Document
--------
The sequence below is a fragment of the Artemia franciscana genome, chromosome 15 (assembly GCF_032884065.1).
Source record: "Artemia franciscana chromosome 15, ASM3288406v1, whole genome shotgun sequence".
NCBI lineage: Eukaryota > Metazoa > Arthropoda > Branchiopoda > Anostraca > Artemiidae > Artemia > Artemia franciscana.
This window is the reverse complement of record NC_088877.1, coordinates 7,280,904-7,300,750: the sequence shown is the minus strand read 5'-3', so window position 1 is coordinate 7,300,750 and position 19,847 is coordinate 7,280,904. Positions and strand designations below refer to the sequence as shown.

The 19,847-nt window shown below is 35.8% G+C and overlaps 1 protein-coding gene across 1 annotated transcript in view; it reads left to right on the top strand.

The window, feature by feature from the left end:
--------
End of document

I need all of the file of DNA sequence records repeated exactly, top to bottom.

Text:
The sequence below is a fragment of the Artemia franciscana genome, chromosome 15 (assembly GCF_032884065.1).
Source record: "Artemia franciscana chromosome 15, ASM3288406v1, whole genome shotgun sequence".
NCBI lineage: Eukaryota > Metazoa > Arthropoda > Branchiopoda > Anostraca > Artemiidae > Artemia > Artemia franciscana.
This window is the reverse complement of record NC_088877.1, coordinates 7,280,904-7,300,750: the sequence shown is the minus strand read 5'-3', so window position 1 is coordinate 7,300,750 and position 19,847 is coordinate 7,280,904. Positions and strand designations below refer to the sequence as shown.

The 19,847-nt window shown below is 35.8% G+C and overlaps 1 protein-coding gene across 1 annotated transcript in view; it reads left to right on the top strand.

The window, feature by feature from the left end: